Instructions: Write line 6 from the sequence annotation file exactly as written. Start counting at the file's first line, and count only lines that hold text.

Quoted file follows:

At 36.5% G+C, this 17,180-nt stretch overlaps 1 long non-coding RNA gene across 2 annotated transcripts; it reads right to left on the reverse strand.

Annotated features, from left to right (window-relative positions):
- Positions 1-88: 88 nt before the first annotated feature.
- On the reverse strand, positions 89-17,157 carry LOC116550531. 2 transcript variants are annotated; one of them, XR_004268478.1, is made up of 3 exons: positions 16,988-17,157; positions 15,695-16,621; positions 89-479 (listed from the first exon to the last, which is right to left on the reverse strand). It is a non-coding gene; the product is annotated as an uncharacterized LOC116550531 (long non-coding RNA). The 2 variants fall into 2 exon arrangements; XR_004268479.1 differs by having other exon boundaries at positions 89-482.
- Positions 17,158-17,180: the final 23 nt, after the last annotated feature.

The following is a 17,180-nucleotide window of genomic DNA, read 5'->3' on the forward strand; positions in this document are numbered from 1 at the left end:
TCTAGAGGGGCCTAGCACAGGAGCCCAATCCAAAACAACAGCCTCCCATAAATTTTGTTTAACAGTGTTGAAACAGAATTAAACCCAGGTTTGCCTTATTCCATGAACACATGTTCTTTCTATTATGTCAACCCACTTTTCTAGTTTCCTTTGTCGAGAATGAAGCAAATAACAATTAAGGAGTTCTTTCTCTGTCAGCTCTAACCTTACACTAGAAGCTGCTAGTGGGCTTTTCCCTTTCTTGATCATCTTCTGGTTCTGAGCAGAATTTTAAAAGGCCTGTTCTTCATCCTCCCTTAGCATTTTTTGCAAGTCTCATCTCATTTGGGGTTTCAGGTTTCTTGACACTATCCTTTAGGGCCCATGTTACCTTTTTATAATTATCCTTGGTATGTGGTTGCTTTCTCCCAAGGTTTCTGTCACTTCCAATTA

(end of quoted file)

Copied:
The following is a 17,180-nucleotide window of genomic DNA, read 5'->3' on the forward strand; positions in this document are numbered from 1 at the left end: